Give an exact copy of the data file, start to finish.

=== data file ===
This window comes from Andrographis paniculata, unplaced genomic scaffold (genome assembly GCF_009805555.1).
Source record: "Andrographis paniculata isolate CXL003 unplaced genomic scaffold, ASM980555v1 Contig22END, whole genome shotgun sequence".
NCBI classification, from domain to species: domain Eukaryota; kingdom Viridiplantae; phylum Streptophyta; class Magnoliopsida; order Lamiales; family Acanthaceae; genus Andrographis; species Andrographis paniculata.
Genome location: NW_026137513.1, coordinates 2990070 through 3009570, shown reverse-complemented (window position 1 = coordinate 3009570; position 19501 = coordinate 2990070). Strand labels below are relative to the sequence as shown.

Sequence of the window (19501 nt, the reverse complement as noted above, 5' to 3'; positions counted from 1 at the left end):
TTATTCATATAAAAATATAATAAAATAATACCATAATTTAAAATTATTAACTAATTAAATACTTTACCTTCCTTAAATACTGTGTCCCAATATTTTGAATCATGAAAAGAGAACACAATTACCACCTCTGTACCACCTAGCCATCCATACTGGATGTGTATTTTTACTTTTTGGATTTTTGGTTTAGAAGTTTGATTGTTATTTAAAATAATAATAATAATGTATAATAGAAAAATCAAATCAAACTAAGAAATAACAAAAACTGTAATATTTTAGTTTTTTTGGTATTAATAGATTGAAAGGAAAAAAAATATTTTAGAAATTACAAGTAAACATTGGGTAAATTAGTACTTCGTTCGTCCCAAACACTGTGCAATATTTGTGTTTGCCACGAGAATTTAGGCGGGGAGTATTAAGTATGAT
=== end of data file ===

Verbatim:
This window comes from Andrographis paniculata, unplaced genomic scaffold (genome assembly GCF_009805555.1).
Source record: "Andrographis paniculata isolate CXL003 unplaced genomic scaffold, ASM980555v1 Contig22END, whole genome shotgun sequence".
NCBI classification, from domain to species: domain Eukaryota; kingdom Viridiplantae; phylum Streptophyta; class Magnoliopsida; order Lamiales; family Acanthaceae; genus Andrographis; species Andrographis paniculata.
Genome location: NW_026137513.1, coordinates 2990070 through 3009570, shown reverse-complemented (window position 1 = coordinate 3009570; position 19501 = coordinate 2990070). Strand labels below are relative to the sequence as shown.

Sequence of the window (19501 nt, the reverse complement as noted above, 5' to 3'; positions counted from 1 at the left end):
TTATTCATATAAAAATATAATAAAATAATACCATAATTTAAAATTATTAACTAATTAAATACTTTACCTTCCTTAAATACTGTGTCCCAATATTTTGAATCATGAAAAGAGAACACAATTACCACCTCTGTACCACCTAGCCATCCATACTGGATGTGTATTTTTACTTTTTGGATTTTTGGTTTAGAAGTTTGATTGTTATTTAAAATAATAATAATAATGTATAATAGAAAAATCAAATCAAACTAAGAAATAACAAAAACTGTAATATTTTAGTTTTTTTGGTATTAATAGATTGAAAGGAAAAAAAATATTTTAGAAATTACAAGTAAACATTGGGTAAATTAGTACTTCGTTCGTCCCAAACACTGTGCAATATTTGTGTTTGCCACGAGAATTTAGGCGGGGAGTATTAAGTATGAT